Jim Marino, railroading buff, reported that no trains have run since the Sunday the 15th. Graham Dallas stated that the last scheduled run on the Kinghorn Subdivision was indeed the run on May 15. It left Longlac at 1913 hours (7:13 p.m.) and arrived in Thunder Bay at 5.11 a.m. Monday morning.

So easily and so quietly does an era end.







About EJ Lavoie

Writer and independent publisher with website
This entry was posted in GREENSTONE, LOCAL HISTORY, MY EXCURSIONS and tagged , , , , , , , , , , , , , , , , , , , , , , . Bookmark the permalink.


  1. Ken Drury says:

    I worked on the Kinghorn Sub for approx. 10 years,I was an engineman working out of Hornepayne on train 307-308,we would leave Hornepayne approx. 700am go to Jellicoe and usually be back in Hornepayne by 1900.This job worked Mon,Wed,Fri with Sat and Sunday off,you were home every night,it was a good job!!!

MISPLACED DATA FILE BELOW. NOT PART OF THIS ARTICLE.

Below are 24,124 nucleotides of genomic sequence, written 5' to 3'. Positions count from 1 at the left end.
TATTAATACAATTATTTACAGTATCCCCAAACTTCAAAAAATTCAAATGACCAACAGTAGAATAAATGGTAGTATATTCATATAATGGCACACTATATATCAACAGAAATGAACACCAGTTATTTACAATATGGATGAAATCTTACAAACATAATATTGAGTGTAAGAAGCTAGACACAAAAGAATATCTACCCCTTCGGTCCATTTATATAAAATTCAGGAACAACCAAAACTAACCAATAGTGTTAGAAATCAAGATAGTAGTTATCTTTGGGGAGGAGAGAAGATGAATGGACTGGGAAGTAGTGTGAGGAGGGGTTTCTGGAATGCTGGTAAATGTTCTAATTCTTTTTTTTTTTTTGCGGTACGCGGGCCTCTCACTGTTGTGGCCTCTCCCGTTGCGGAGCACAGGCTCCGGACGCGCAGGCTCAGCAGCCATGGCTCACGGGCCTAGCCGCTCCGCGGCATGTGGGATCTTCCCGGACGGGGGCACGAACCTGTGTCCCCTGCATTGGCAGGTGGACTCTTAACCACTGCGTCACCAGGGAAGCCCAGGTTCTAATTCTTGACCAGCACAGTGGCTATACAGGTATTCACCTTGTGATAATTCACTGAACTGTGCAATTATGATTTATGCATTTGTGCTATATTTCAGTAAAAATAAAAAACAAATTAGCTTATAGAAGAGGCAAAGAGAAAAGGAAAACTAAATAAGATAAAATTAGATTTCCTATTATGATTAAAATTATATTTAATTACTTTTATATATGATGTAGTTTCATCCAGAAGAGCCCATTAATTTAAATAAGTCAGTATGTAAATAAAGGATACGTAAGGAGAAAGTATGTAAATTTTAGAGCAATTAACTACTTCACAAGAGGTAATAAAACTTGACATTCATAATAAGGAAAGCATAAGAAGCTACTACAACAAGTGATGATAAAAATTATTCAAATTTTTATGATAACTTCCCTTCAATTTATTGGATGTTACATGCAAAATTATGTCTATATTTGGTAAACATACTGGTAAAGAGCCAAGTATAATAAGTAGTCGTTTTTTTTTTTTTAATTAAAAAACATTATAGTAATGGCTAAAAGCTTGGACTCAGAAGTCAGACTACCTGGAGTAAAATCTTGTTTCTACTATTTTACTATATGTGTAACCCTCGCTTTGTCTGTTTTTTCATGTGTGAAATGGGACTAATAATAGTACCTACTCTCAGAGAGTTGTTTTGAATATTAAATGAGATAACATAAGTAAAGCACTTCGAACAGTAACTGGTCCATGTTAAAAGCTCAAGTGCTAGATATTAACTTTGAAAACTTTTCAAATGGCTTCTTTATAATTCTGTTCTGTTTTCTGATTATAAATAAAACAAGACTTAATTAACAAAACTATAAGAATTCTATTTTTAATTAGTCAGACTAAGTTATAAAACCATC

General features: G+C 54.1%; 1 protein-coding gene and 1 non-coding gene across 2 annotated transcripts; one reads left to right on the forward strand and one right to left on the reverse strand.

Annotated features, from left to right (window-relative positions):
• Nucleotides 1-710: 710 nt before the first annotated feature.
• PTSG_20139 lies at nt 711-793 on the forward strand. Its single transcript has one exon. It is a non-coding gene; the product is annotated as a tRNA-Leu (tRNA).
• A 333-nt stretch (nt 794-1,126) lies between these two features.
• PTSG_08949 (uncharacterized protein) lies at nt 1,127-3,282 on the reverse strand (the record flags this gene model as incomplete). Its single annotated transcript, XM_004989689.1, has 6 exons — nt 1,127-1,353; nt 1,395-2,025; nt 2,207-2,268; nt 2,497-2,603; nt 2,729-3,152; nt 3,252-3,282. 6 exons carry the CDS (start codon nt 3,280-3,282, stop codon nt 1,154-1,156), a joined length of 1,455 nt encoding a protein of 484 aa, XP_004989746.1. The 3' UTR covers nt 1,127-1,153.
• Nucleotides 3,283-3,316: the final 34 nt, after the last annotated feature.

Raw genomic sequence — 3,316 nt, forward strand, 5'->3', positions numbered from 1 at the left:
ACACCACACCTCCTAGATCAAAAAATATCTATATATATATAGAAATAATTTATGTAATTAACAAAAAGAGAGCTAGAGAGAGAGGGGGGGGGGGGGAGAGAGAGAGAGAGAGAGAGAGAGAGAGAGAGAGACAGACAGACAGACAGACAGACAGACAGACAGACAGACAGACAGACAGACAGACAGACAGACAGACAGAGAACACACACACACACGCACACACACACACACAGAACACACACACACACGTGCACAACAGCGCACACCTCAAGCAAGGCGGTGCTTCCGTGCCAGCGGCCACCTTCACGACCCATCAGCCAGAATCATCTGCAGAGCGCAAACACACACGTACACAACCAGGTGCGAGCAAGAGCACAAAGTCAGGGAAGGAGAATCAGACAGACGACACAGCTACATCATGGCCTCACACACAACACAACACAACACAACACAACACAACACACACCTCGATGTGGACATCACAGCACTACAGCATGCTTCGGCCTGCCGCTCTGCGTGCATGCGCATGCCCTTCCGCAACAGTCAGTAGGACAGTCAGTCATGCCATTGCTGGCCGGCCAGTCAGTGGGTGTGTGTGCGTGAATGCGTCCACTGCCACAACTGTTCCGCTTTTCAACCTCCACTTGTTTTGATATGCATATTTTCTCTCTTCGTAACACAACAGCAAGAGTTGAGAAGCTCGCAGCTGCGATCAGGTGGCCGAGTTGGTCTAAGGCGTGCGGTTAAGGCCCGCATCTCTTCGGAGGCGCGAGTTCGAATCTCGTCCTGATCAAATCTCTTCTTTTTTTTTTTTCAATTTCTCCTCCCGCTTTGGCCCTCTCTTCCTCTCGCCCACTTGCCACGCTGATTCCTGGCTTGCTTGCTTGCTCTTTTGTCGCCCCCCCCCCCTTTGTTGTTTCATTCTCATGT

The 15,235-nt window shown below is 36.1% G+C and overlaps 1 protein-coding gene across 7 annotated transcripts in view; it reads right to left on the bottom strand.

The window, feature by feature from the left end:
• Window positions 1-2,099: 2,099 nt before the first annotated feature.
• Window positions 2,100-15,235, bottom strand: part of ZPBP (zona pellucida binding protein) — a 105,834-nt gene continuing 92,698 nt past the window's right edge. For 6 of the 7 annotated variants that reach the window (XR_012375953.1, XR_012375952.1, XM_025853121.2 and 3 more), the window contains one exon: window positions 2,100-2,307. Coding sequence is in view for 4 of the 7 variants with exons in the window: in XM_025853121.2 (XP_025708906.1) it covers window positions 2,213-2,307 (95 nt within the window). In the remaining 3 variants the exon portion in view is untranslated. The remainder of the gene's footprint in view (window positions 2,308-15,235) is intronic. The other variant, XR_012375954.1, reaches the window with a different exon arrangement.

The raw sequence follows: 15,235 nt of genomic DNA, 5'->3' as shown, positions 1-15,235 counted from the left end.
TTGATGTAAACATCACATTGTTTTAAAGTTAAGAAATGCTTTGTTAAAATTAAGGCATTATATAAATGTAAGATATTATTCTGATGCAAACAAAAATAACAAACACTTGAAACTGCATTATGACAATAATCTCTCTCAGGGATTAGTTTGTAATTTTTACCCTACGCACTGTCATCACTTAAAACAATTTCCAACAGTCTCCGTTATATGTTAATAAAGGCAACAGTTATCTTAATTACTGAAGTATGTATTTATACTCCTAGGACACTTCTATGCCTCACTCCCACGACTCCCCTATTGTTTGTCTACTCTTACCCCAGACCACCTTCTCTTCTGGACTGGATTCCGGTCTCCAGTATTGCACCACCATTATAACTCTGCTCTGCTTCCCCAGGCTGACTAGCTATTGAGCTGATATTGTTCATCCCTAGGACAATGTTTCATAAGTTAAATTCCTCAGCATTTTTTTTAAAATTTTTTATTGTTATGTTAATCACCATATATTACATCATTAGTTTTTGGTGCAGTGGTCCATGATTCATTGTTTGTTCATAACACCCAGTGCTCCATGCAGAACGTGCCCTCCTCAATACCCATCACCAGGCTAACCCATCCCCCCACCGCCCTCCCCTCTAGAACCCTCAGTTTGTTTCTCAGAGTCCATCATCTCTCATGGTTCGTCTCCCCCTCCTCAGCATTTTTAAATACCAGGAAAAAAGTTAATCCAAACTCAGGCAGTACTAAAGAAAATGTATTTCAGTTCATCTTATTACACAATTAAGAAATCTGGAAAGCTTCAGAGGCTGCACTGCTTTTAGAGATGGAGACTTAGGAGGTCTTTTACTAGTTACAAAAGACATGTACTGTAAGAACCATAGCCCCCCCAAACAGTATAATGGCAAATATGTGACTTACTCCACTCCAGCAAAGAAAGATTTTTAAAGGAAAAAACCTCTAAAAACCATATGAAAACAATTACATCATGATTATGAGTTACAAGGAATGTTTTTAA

2. Tim Skinner says:

    Edgar: Jus read your CNR report –
    Great job!

  3. Dave says:

    I wonder when the first train ran the King Horn…

    • This is so sad to read that the rail lines are being closed down when it is what connected this Country as we know it today Canada 151 years later from coast to coast. Why are they shutting down the rail lines and services when we seem to need more usage of our rails not less, to transport goods across the country and to remote communities? Rails are far more efficient way, with dedicated lines, very trained crews that have to go through so much training before allowed on a train to work. And work in remote areas like Hornepayne, Thunder Bay.

      I am looking for Dave Hughson.